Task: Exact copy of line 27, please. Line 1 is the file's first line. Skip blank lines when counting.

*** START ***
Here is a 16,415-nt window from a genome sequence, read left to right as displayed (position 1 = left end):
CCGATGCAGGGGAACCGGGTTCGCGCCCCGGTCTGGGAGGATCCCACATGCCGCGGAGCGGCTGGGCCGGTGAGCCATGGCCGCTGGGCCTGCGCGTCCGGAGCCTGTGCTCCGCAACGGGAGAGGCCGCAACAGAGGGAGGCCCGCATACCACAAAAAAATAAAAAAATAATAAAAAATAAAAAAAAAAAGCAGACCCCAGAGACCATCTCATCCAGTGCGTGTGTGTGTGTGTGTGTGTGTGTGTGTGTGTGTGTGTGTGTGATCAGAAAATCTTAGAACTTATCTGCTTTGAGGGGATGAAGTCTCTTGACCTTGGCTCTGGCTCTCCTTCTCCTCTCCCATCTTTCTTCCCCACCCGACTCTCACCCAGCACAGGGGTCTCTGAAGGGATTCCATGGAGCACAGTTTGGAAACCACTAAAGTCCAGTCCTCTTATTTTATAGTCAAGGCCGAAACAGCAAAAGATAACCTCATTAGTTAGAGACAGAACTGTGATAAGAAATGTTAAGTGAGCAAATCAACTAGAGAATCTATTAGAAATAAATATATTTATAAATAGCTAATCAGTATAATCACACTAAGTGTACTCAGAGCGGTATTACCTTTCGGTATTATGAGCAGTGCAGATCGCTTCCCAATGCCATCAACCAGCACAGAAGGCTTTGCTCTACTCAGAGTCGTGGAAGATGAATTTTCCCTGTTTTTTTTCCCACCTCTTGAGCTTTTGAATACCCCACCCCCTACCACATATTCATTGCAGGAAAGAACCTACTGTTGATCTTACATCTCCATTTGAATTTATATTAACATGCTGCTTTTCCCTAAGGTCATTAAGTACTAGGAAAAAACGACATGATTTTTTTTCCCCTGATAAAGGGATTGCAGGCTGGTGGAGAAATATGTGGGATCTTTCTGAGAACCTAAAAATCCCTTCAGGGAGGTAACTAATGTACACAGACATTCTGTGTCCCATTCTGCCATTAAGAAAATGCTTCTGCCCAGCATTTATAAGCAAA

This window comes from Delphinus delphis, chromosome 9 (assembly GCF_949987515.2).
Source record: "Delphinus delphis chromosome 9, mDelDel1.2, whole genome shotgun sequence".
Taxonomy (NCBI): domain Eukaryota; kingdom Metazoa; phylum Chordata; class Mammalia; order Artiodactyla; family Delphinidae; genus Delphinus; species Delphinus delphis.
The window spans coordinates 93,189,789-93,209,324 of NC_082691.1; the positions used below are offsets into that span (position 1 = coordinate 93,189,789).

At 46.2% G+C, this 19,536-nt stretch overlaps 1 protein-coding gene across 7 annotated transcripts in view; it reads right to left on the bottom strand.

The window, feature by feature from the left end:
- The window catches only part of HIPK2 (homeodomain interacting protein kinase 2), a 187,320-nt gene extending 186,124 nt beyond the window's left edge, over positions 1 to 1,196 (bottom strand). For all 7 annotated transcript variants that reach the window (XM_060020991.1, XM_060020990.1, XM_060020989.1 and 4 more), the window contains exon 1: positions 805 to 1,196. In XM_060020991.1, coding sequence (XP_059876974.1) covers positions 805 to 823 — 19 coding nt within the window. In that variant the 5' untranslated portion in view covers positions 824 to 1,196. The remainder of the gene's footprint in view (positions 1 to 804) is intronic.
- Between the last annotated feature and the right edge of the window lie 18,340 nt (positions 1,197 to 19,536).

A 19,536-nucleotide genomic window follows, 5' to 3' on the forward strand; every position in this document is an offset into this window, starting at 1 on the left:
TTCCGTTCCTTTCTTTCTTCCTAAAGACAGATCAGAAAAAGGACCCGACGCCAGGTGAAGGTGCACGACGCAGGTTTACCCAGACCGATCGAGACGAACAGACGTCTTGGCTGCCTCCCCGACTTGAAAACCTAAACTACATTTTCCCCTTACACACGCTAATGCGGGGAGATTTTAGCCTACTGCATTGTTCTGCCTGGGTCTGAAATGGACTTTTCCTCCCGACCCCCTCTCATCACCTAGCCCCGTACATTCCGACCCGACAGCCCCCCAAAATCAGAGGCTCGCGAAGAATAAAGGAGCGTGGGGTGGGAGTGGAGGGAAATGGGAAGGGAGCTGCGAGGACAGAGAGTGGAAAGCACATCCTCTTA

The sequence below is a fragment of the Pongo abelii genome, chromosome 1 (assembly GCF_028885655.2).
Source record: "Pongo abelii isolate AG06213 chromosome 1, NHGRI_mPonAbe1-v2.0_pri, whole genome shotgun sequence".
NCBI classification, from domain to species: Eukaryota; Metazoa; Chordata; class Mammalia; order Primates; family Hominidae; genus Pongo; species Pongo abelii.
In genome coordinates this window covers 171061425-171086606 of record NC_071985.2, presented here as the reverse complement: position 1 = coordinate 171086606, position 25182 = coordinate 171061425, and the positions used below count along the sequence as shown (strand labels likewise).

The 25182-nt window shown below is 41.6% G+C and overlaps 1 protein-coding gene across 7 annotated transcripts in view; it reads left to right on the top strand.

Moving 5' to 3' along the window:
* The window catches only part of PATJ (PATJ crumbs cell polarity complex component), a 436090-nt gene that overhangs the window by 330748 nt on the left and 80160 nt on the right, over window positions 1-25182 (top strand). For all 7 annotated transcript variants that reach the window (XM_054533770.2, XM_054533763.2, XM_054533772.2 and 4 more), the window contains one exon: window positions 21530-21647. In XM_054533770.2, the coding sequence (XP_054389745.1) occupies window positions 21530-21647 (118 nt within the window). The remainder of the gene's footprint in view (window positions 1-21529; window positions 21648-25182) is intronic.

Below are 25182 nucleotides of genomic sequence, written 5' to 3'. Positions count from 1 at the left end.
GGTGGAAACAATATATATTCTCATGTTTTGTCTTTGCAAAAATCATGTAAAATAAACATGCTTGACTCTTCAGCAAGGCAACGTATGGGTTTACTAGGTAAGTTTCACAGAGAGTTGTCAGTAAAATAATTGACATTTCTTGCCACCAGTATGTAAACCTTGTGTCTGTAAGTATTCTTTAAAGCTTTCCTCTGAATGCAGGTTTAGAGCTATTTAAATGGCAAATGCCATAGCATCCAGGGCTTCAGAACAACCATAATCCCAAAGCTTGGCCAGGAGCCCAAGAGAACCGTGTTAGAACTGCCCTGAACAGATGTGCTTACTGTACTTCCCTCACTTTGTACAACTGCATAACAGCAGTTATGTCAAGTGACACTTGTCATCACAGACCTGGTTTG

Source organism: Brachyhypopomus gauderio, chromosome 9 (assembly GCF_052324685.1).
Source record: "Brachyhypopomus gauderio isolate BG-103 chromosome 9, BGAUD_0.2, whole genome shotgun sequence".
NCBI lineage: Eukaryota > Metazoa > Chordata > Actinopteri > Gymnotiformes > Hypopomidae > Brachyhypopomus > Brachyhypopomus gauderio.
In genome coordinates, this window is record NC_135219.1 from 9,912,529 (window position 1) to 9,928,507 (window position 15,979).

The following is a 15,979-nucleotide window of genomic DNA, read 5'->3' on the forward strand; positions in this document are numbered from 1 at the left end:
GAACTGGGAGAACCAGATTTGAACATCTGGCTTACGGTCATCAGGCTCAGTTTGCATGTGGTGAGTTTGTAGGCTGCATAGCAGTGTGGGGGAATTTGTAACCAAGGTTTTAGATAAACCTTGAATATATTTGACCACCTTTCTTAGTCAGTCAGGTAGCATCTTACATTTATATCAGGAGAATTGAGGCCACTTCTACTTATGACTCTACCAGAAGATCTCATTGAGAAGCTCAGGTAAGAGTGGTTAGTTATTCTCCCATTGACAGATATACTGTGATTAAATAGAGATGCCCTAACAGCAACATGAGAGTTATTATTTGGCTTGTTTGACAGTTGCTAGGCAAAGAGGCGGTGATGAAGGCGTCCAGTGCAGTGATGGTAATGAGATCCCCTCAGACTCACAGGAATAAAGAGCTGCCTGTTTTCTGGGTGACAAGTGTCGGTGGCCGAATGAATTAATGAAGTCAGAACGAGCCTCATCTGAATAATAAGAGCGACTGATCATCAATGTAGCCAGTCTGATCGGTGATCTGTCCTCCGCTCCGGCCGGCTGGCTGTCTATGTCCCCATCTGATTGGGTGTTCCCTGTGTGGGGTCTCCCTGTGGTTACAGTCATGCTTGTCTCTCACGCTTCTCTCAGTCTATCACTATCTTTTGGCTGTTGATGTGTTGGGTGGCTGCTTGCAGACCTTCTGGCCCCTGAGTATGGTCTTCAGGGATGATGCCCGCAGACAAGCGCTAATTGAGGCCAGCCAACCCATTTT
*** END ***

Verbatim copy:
GAACTGGGAGAACCAGATTTGAACATCTGGCTTACGGTCATCAGGCTCAGTTTGCATGTGGTGAGTTTGTAGGCTGCATAGCAGTGTGGGGGAATTTGTAACCAAGGTTTTAGATAAACCTTGAATATATTTGACCACCTTTCTTAGTCAGTCAGGTAGCATCTTACATTTATATCAGGAGAATTGAGGCCACTTCTACTTATGACTCTACCAGAAGATCTCATTGAGAAGCTCAGGTAAGAGTGGTTAGTTATTCTCCCATTGACAGATATACTGTGATTAAATAGAGATGCCCTAACAGCAACATGAGAGTTATTATTTGGCTTGTTTGACAGTTGCTAGGCAAAGAGGCGGTGATGAAGGCGTCCAGTGCAGTGATGGTAATGAGATCCCCTCAGACTCACAGGAATAAAGAGCTGCCTGTTTTCTGGGTGACAAGTGTCGGTGGCCGAATGAATTAATGAAGTCAGAACGAGCCTCATCTGAATAATAAGAGCGACTGATCATCAATGTAGCCAGTCTGATCGGTGATCTGTCCTCCGCTCCGGCCGGCTGGCTGTCTATGTCCCCATCTGATTGGGTGTTCCCTGTGTGGGGTCTCCCTGTGGTTACAGTCATGCTTGTCTCTCACGCTTCTCTCAGTCTATCACTATCTTTTGGCTGTTGATGTGTTGGGTGGCTGCTTGCAGACCTTCTGGCCCCTGAGTATGGTCTTCAGGGATGATGCCCGCAGACAAGCGCTAATTGAGGCCAGCCAACCCATTTT